Section archive - Beginning Teachers
Page 22/29 283 items
The current study presents perceptions of student teachers during their internship period, regarding various aspects of teaching and components of the teacher education program they were about to complete. The findings are based on structured questionnaires and an open question. The findings can illuminate the relationship between the teacher education program and the teacher's professional world. In addition, the study reveals the world of the novice teacher, including self-efficacy in teaching, content and pedagogical knowledge, and motivation to engage in teaching as a profession.
Updated: Apr. 12, 2011
The current paper reports on research which explored the experiences of six digitally able beginning teachers during their first year in secondary schools. The author used a complexity theoretical framework to examine the barriers and enablers that influenced the integration of digital technologies into teaching practice.
Updated: Apr. 04, 2011
This article draws on possible-selves theory to describe how future-oriented thought provides identity-relevant information and motivation to pursue self-relevant goals. The authors analyzed the expected and feared possible selves of 221 beginning teachers. The analysis revealed four main categories: interpersonal relationships, classroom management, instruction, and professionalism.
Updated: Mar. 24, 2011
This article reports a study that examined the reflective practice of three beginning secondary mathematics teachers participated in a one-year university teacher education program and concurrent professional fieldwork experience or practicum. Results show some improvement in the participants' ability to reflect on their teaching during the practicum, while also highlighting the importance of the practicum school context in their professional formation and professional development.
Updated: Nov. 30, 2010
This paper reports on an exploratory study of beginning teachers’ experiences in one secondary multi-ethnic school in Flanders. Semi-structured interviews were conducted with six beginning teachers and two mentors. The authors concluded that the structural and cultural working conditions as well as the personal belief systems of the teachers were essential to understand the actual impact of the multi-ethnic character of the school on new teachers’ job experiences. Due to the mediating role of these factors, beginning teachers do not consider the multi-cultural character of their working environment as problematic as such.
Updated: Oct. 17, 2010
This two-year research study examined the usefulness of the induction programme for newly recruited teachers in Bedouin schools in the Negev as a unique environment and home for the Bedouin. The results indicate that local teachers value the contribution of the components of the induction programme better than the non-locals and males more than females.In general, the inductees highly valued the contribution of the mentor in the three fields; however, the local new teachers valued the contribution of the mentor more than the non-local ones.
Updated: Sep. 19, 2010
Perceptions of Beginning Teacher Educators of their Development in Research and Scholarship: Identifying the 'Turning Point' Experiences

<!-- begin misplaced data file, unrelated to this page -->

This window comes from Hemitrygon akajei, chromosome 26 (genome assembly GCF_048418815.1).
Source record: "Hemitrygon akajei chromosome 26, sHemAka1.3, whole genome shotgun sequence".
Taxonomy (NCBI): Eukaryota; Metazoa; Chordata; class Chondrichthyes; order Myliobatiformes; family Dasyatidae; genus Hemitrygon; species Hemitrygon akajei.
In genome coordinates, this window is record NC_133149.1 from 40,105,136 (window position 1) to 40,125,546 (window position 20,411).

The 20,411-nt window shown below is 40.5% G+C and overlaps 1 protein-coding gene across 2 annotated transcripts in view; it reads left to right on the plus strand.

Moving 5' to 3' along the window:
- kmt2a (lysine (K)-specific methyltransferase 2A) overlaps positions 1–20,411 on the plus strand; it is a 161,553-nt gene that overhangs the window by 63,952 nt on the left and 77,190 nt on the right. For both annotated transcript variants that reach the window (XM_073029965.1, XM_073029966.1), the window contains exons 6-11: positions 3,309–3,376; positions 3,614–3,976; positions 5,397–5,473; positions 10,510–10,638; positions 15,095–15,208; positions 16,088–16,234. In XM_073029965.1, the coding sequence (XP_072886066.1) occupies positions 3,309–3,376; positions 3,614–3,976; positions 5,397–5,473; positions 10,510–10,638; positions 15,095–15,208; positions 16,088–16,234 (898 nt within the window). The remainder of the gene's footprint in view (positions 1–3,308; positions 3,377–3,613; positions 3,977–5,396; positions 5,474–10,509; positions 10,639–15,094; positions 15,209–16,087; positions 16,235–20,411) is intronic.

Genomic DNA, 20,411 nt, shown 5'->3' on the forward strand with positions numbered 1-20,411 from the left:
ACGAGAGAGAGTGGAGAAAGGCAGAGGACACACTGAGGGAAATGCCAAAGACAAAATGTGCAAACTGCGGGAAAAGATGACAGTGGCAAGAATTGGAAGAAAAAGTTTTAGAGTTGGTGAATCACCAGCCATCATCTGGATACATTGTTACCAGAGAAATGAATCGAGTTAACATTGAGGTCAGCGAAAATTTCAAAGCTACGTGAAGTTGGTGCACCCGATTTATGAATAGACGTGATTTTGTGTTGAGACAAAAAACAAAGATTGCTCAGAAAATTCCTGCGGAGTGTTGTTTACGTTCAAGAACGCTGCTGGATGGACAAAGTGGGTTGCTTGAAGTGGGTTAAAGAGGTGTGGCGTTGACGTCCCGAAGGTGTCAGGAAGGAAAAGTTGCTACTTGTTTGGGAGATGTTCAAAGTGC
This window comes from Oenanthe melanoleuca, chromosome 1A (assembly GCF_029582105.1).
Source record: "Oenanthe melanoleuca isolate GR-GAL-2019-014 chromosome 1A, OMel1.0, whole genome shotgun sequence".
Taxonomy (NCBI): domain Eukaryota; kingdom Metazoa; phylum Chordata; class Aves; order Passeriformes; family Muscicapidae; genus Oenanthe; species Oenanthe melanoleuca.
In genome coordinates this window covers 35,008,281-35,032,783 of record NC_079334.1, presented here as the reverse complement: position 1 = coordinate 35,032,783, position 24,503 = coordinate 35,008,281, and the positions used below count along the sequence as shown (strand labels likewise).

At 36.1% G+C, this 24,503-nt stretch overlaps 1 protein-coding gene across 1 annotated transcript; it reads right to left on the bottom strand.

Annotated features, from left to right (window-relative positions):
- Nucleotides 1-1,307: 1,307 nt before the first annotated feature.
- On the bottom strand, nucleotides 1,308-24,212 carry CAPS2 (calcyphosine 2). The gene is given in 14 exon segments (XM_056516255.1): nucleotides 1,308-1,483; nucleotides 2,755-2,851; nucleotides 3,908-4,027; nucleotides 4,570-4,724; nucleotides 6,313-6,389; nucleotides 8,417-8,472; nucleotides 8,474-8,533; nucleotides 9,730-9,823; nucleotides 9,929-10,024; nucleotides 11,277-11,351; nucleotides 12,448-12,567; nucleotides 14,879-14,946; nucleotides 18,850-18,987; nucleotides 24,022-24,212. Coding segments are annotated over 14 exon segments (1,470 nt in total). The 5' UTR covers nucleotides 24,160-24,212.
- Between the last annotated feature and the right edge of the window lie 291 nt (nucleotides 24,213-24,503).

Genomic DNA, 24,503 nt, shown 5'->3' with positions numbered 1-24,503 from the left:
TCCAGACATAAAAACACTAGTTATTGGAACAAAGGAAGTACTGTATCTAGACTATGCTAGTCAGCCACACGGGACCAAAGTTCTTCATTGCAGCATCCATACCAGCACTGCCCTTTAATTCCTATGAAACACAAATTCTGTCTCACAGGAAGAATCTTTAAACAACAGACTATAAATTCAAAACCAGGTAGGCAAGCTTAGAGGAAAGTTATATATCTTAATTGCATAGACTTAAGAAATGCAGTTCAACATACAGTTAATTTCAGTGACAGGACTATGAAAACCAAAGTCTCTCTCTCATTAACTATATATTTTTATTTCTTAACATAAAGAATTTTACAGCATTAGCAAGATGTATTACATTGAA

This article highlights the blurring of boundaries as beginning teacher educators cope with the varying demands of teaching and research activities in higher education institutions (HEIs) in England. Three cases of newcomers to higher education and working in different HEIs are examined over a two-year period. The concept of the 'turning point' as a betwixt state is adopted to help identify significant experiences which result in a developing sense of belonging (or not) to academic and scholarly life. Four different categories are also deployed to highlight the case studies' understanding of being a university researcher.
Updated: Sep. 19, 2010
When Being Able is not Enough. The Combined Value of Positive Affect and Self-Efficacy for Job Satisfaction in Teaching
The authors examine the hypothesis that teaching effectively does not in itself guarantee satisfaction: positive affect and self-efficacy beliefs are needed. Hence, this study examines how good strategies and praxis interplay with positive affect and self-efficacy to determine a teacher's job satisfaction. Self-assessment scales, designed to assess the use of efficient teaching strategies and praxes, self-efficacy in teaching, positive affect and job satisfaction, were completed by 399 teachers.
Updated: Sep. 05, 2010
This article considers the implications of mentoring for the discursive formation of professional identities of newly graduated teachers in Victoria, Australia. The paper draws attention to the effects of mentoring as conceived in this context on the construction of new teacher identities, the close relationship between professional standards and mentoring, the relationship between mentoring and the performative culture of schools, and what it means to be ‘a good teacher’ within this culture.
Updated: Sep. 05, 2010
The goal of this study was to determine the implementation and effectiveness of the components of two middle school induction programs. The effectiveness of the elements of these programs was examined through the perceptions of three participant groups – new teachers, mentor teachers, and principals. Data indicated that each element of the induction program – principal and new teacher interaction; mentor teachers; collaborative structures; professional development; and new teacher orientation – met different needs of the new teacher.
Updated: Aug. 24, 2010